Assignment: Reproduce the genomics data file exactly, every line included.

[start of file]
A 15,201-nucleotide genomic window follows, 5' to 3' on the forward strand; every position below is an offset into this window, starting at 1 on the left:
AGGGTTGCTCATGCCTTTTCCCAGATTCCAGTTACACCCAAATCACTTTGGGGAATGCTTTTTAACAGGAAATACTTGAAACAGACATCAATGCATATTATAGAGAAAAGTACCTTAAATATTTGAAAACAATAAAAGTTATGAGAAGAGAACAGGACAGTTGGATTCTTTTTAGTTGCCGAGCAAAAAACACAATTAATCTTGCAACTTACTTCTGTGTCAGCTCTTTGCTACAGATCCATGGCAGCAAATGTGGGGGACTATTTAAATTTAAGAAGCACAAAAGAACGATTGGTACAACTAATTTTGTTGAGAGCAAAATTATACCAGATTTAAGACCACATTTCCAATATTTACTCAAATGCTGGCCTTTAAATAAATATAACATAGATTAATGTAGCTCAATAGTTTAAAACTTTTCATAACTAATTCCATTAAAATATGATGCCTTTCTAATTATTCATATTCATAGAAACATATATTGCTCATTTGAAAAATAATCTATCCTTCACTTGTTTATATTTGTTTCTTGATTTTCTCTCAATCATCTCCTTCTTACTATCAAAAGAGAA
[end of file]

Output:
A 15,201-nucleotide genomic window follows, 5' to 3' on the forward strand; every position below is an offset into this window, starting at 1 on the left:
AGGGTTGCTCATGCCTTTTCCCAGATTCCAGTTACACCCAAATCACTTTGGGGAATGCTTTTTAACAGGAAATACTTGAAACAGACATCAATGCATATTATAGAGAAAAGTACCTTAAATATTTGAAAACAATAAAAGTTATGAGAAGAGAACAGGACAGTTGGATTCTTTTTAGTTGCCGAGCAAAAAACACAATTAATCTTGCAACTTACTTCTGTGTCAGCTCTTTGCTACAGATCCATGGCAGCAAATGTGGGGGACTATTTAAATTTAAGAAGCACAAAAGAACGATTGGTACAACTAATTTTGTTGAGAGCAAAATTATACCAGATTTAAGACCACATTTCCAATATTTACTCAAATGCTGGCCTTTAAATAAATATAACATAGATTAATGTAGCTCAATAGTTTAAAACTTTTCATAACTAATTCCATTAAAATATGATGCCTTTCTAATTATTCATATTCATAGAAACATATATTGCTCATTTGAAAAATAATCTATCCTTCACTTGTTTATATTTGTTTCTTGATTTTCTCTCAATCATCTCCTTCTTACTATCAAAAGAGAA